WHAT IS IT?
There is something about oak that produces a huge happy in humans. Char it, in a barrel, and fill it with grain alcohol, and you have whiskey. Smoke bright red paprika peppers with it, and they become something magic:
Spanish paprika powder.
Smoked paprika isn’t a role-player spice. It’s a show-off. A stand-out.
Spanish smoked paprika hits the big three senses: Taste, smell, and sight. It trades off a bit of red brightness for a much richer, oak-earthiness. It is much stronger than Hungarian, or other red paprikas, many of which are moderately smoked, because, well, money follows a great idea.
This is a “hot” paprika, but it’s on the very, very low end of the Scoville scale: About 1,000 – 3,000 SHU.
Used sparingly, it provides both the color, and the scent, that totally A-game your meats, seafoods, and potato dishes. Surprisingly good in egg dishes, from a Spanish tortilla, to a cheese-counterpoint in a manchego omelette, or sous vide bite.
Due to their preservative process, smoking, these peppers have a documented antioxidant level.
Spanish smoked paprika is better with vegetables which do not have a very strong flavor profile. It kicks up a roasted cauliflower. It competes with steamed broccoli, or Brussels sprouts’ natural flavors, for your attention.
While you will find a number of smoked paprikas, around the globe, today, Extremadura’s La Vera region, in Spain, is still smoked paprika’s Ground Zero.
Christopher Columbus brought it back to Europe. Spanish monks, and their neighbors, cultivated it. Farmers, near Extremadura, also started growing them.
The wet weather in August, and September, in that region, makes sun-drying nearly impossible.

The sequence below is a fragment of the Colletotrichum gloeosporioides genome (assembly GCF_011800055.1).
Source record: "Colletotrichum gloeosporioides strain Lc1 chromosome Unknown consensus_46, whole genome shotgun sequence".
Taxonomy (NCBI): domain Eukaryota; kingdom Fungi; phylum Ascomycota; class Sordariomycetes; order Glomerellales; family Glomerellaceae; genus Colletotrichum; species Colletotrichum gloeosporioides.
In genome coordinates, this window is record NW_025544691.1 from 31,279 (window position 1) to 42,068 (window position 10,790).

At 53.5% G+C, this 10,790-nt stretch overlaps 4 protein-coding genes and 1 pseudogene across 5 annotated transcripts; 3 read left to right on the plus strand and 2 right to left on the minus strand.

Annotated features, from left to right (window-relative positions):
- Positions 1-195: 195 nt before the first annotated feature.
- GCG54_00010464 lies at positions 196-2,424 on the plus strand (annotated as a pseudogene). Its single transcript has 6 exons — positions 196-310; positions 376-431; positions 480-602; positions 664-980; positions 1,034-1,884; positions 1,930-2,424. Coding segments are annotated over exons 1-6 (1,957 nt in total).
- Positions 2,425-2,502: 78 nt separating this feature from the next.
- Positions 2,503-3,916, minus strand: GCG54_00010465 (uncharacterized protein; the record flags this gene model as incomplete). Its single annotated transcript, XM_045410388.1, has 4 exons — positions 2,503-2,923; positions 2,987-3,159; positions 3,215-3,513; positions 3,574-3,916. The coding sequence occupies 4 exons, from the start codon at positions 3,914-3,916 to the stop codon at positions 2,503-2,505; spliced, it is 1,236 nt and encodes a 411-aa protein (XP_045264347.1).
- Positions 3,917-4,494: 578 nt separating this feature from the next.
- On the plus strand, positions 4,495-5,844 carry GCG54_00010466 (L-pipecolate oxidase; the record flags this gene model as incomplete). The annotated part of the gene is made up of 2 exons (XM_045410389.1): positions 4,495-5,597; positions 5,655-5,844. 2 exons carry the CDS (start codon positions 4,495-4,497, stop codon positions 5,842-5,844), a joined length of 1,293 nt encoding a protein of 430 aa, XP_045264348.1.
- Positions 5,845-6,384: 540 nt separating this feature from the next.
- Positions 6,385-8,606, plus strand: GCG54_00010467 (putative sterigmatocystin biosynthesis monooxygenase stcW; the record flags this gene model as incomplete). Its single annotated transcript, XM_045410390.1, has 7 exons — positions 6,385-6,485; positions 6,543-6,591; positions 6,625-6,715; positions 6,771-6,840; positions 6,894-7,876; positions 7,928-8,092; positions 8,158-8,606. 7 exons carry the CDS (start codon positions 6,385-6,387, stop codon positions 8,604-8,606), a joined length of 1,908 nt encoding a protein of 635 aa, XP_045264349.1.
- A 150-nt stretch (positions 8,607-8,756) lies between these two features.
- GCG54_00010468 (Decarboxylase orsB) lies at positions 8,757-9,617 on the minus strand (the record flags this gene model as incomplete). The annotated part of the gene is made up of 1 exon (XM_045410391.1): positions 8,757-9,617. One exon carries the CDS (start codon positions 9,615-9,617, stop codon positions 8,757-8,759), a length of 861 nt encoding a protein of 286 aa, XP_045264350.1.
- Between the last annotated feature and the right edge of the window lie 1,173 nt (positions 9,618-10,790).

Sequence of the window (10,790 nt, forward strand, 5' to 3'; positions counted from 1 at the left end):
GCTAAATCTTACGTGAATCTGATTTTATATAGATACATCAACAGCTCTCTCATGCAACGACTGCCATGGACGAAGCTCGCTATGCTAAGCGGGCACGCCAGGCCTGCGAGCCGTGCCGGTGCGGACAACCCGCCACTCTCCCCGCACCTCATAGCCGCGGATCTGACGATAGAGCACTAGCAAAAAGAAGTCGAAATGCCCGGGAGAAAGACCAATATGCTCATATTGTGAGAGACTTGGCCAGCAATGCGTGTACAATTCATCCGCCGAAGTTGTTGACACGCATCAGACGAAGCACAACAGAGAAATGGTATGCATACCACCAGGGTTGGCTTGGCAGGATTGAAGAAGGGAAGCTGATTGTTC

So they put the peppers in smokehouses, and transformed not only Spanish, but global cooking.
Ain’t nothin’ like the real thing, baby.
- Romesco sauce;
- Patatas bravas;
- Paella’s pop;
- Catalan sausage;
- Smoked paprika shrimp.
A FEW IMPROVISATIONAL RIFFS:
- Egg potato and Catalan sausage empanadas;
- Smoked mushroom bisque;
- Spanish tuna with smoked paprika and Maldon salt over salad greens;
- Savory Manchego Soufflé with Spanish smoked paprika
The pepper itself hails from North and Central America. Christopher Columbus, in the 16th century, legend tells us, brought it back to Queen Isabella, of Spain, to prove that he found spices in the New World, after missing the shortcut to spice-rich Asia, his original goal.
Isabella, and Ferdinand, didn’t really care for the stuff. Too spicy!
The seeds were given monks at two monastaries: Santa María de Guadalupe, and Yuste. The monks began to cultivate them.
Farmers, living outside of nearby Extremadura, Spain, began growing them as well. Peppers, very sensitive to the soil that they grow in, change quickly. Some turned mild. Others grew in soil that produced a medium heat. Some found their way to the same kind of high-acidic soil that produces a spicy pepper.
The Extremadura process for drying them, due to their rainy late summers, is in oak smokehouses, on wooden racks. Fifteen days to get them to 15% moisture.
It created a taste sensation that is still distinct in both Spanish, and world, cuisines today.
- pimentón ahumado
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